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Research Papers

Coupling of In-Plane Flexural, Tangential, and Shear Wave Modes of a Curved Beam

[+] Author and Article Information
B. Kang1

Mechanical Engineering Department,  Indiana University - Purdue University Fort Wayne, Fort Wayne, IN 46805-1499kang@engr.ipfw.edu

C. H. Riedel

Mechanical Engineering Department,  Lawrence Technological University, Southfield, MI 48075-1058riedel@ltu.edu

1

Corresponding author.

J. Vib. Acoust 134(1), 011001 (Dec 22, 2011) (13 pages) doi:10.1115/1.4004676 History: Received August 17, 2010; Revised May 12, 2011; Published December 22, 2011; Online December 22, 2011

In this paper, the coupling effects among three elastic wave modes, flexural, tangential, and radial shear, on the dynamics of a planar curved beam are assessed. Two sets of equations of motion governing the in-plane motion of a curved beam are derived, in a consistent manner, based on the theory of elasticity and Hamilton’s principle. The first set of equations retains all resulting linear coupling terms that includes both static and dynamic coupling among the three wave modes. In the derivation of the second set of equations, the effects of Coriolis acceleration and high-order elastic coupling terms are neglected, which leads to a set of equations without dynamic coupling terms between the tangential and shear wave modes. This second set of equations of motion is the one most commonly used in studies on thick curved beams that include the effects of centerline extensibility, rotary inertia, and shear deformation. The assessment is carried out by comparing the dynamic behavior predicted by each curved beam model in terms of the dispersion relations, frequency spectra, cutoff frequencies, natural frequencies and mode shapes, and frequency responses. In order to ensure the comparison is based on accurate results, the wave propagation technique is applied to obtain exact wave solutions. The results suggest that the contributions of the dynamic and high-order elastic coupling terms to the response of a thick curved beam are quite significant and that these coupling terms should not be neglected for an accurate analysis of a thick curved beam with a large curvature parameter.

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Copyright © 2012 by American Society of Mechanical Engineers
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Figures

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Figure 1

Schematic of a planar curved beam with a constant radius of curvature

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Figure 2

Dispersion relations of a curved beam with for κ=3 (a) a=0.1 and (b) a=0.4. Solid and dashed curves correspond to Models 1 and 2, respectively. The markers F, T, and S represent the flexural, tangential, and shear wave modes, respectively.

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Figure 3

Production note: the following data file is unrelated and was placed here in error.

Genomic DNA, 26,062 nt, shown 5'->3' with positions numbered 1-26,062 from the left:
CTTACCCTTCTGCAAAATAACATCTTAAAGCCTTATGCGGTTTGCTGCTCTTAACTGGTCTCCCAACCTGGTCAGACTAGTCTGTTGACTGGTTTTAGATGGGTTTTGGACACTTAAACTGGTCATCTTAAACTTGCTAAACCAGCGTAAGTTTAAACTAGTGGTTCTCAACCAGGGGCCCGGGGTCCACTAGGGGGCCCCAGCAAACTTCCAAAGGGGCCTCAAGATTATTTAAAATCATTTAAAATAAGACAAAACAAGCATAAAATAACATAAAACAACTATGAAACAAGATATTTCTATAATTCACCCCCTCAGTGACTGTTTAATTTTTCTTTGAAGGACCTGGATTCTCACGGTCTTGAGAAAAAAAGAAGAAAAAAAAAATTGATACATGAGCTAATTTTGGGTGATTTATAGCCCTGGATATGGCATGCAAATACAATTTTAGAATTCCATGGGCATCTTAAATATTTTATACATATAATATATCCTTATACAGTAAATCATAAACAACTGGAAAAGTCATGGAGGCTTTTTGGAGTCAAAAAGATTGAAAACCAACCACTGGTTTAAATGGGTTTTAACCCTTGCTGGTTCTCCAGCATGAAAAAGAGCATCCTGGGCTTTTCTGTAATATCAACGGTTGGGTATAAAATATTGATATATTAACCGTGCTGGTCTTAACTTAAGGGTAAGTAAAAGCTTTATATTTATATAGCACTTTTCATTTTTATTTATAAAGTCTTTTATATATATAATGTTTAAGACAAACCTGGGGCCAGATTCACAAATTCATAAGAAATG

Positive branches of the frequency spectra of a curved beam with κ=3 for (a) a=0.1 and (b) a=0.4. Solid and dashed curves correspond to Models 1 and 2, respectively. The markers F, T, and S represent the flexural, tangential, and shear wave modes, respectively.

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Figure 4

a-κ parameter plane demarcated by the conditions that characterize the wave motion of the curved beam model. Solid and dashed curves correspond to Models 1 and 2, respectively. The thick solid and dashed curves represent the condition for ωc1=ωc2 for Models 1 and 2, respectively.

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Figure 5

Mode shapes of a simply supported curved beam for κ=3 and θ0=90∘; (a) 1st mode for a=0.1; (b) 4th mode for a=0.1; (c) 1st mode for a=0.4; (d) 4th mode for Model 1 and 4th and 5th modes for Model 2 when a=0.4. Solid and dashed curves correspond to Models 1 and 2, respectively.

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Figure 6

Mode shapes of a clamped-clamped curved beam for κ=3 and θ0=90∘; (a) 1st mode for a=0.1; (b) 4th mode for a=0.1; (c) 1st mode for Model 1 and 1st and 2nd modes for Model 2 when a=0.4; (d) 4th mode for Model 1 and 4th and 5th modes for Model 2 when a=0.4. Solid and dashed curves correspond to Models 1 and 2, respectively.

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Figure 7

Mode shapes of a clamped-free curved beam for κ=3 and θ0=90∘; (a) 1st mode for a=0.1; (b) 4th mode for a=0.1; (c) 1st mode for a=0.4; (d) 4th mode for a=0.4. Solid and dashed curves correspond to Models 1 and 2, respectively.

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Figure 8

Frequency responses of a simply supported curved beam for κ=3, θ0=90∘, θ*=45∘, and ξC=20∘; (a) flexural, (b) tangential, (c) shear wave mode for a=0.1; (d) flexural, (e) tangential, (f) shear wave mode for a=0.4. Solid and dashed curves correspond to Models 1 and 2, respectively.

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Figure 9

Frequency responses of a clamped-clamped curved beam for κ=3, θ0=90∘, θ*=45∘, and ξC=20∘; (a) flexural, (b) tangential, (c) shear wave mode for a=0.1; (d) flexural, (e) tangential, (f) shear wave mode for a=0.4. Solid and dashed curves correspond to Models 1 and 2, respectively.

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Figure 10

Frequency responses of a clamped-free curved beam for κ=3, θ0=90∘, θ*=45∘, and ξC=20∘; (a) flexural, (b) tangential, (c) shear wave mode for a=0.1; (d) flexural, (e) tangential, (f) shear wave mode for a=0.4. Solid and dashed curves correspond to Models 1 and 2, respectively.

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